Writer, director and star Jim Cummings announces himself as a talent to look out for with this funny-sad US indie.
Finally, Derek Zoolander has competition for the worst ‘eugoogoliser’ in cinema. This gem of a US indie – written, directed and starring the richly talented Jim Cummings – opens with 11 minutes of raw, car-crash hilarity as cop Jim Arnaud (Cummings) pays wild-eyed tribute to his late mum with her casket behind him in silent judgment. It’s a comedic masterclass, veering from near-breakdown to giddy mania, via a spectrum of facial tics, and it’s all captured in one shot of unblinking,‘The Office’-like genius.
It’s a scene that could easily overshadow what follows but, as a filmmaker, Cummings has enough to say – about grief’s power to uncouple us completely from our moorings and the challenges of parenting when you need looking after yourself – to salt the big laughs with a lingering emotional pay-off. Arnaud wants to be a good dad to his young daughter (Kendal Farr) and he can’t stand to be away from his work, despite the weary instruction of his weary boss, but he’s spiralling. You know the meltdowns are coming, you’re just not braced for how furiously leftfield they are when they do.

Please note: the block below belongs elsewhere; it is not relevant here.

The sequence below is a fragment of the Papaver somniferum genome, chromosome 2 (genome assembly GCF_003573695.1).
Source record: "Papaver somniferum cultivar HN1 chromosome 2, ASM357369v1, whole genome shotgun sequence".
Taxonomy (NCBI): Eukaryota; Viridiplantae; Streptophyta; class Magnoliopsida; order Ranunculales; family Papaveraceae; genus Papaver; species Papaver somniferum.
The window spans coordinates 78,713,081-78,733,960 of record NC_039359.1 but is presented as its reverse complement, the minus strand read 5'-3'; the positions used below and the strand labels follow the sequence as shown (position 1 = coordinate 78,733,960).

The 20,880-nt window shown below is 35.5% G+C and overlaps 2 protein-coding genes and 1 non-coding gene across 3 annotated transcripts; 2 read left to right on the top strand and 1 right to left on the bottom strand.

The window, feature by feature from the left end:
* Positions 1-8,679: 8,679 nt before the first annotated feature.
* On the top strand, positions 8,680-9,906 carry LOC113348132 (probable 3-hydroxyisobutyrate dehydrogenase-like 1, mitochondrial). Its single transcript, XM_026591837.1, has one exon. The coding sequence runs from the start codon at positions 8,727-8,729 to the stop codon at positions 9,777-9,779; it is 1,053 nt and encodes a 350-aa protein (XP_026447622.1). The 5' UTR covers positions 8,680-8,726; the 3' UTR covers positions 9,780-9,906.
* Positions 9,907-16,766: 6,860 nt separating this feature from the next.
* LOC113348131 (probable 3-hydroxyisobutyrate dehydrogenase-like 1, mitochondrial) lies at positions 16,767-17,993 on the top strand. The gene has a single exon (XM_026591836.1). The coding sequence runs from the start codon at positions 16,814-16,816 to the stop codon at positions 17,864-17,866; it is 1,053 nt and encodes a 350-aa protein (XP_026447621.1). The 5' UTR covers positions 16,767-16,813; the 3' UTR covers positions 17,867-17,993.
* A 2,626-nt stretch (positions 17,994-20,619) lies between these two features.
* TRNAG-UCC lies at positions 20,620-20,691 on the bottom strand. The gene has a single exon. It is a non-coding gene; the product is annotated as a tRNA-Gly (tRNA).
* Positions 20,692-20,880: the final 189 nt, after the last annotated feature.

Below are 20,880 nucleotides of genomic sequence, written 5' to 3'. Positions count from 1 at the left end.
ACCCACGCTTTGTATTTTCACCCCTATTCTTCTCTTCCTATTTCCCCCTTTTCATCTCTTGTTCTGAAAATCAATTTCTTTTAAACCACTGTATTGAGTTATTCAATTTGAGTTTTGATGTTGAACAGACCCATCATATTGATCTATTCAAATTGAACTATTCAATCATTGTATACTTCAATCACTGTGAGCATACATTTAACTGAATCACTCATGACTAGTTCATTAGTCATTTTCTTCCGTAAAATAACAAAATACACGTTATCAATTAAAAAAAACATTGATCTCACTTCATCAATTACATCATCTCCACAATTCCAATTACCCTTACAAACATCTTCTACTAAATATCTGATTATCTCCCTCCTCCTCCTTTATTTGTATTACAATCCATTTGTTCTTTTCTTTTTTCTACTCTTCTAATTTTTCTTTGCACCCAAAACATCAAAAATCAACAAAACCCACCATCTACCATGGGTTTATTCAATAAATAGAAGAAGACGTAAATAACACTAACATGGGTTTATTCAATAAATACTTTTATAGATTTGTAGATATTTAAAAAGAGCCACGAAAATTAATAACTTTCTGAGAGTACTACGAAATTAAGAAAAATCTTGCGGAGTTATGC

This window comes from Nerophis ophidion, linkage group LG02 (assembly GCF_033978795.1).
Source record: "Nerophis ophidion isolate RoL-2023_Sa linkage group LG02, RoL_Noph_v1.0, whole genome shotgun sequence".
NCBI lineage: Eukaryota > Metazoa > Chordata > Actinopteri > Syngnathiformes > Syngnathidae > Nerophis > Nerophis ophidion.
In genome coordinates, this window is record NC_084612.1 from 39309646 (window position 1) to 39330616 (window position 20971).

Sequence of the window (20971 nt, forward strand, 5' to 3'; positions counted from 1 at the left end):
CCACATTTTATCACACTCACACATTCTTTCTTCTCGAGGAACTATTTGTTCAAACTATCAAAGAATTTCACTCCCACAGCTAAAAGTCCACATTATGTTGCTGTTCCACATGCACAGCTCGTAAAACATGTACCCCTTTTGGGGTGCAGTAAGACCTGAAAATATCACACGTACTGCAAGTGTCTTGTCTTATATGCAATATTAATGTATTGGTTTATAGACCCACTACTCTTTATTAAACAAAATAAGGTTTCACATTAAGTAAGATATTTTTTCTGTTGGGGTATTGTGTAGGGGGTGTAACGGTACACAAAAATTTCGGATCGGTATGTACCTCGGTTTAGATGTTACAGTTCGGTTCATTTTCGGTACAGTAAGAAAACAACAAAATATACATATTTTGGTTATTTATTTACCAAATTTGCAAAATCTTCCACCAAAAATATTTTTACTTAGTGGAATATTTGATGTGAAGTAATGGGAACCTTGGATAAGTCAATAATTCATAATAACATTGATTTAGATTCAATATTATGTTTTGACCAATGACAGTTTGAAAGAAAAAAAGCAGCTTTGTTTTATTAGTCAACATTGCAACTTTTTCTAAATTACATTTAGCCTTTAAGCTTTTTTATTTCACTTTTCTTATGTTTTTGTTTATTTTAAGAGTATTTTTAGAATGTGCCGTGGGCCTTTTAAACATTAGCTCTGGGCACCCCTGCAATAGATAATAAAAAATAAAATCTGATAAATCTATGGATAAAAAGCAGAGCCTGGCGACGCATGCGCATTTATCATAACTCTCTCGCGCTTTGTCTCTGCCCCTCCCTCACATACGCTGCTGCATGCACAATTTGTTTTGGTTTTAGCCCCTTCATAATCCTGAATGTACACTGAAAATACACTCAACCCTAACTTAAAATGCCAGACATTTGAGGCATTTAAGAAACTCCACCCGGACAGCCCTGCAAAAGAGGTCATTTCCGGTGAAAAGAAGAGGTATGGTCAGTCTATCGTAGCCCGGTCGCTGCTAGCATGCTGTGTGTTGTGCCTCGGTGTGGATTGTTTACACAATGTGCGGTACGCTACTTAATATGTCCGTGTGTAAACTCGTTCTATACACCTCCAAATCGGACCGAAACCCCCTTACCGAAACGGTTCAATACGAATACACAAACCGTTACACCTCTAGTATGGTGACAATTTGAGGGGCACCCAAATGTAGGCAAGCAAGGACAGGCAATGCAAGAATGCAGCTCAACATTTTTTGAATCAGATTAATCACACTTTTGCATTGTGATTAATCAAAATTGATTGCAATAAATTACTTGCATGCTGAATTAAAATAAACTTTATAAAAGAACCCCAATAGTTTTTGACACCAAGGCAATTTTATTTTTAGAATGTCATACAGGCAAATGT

In the spirit of many great comedians, Cummings has a knack for taking lines that shouldn’t be funny and transforming them into accidental zingers. And as a writer-director, he has an instinct for when to pull back and let the film breathe. The result is a comedy with heart and the opening salvo from a filmmaker we’ll be hearing loads more from.
Cast and crew
We've found 2 cinemas showing 'Thunder Road'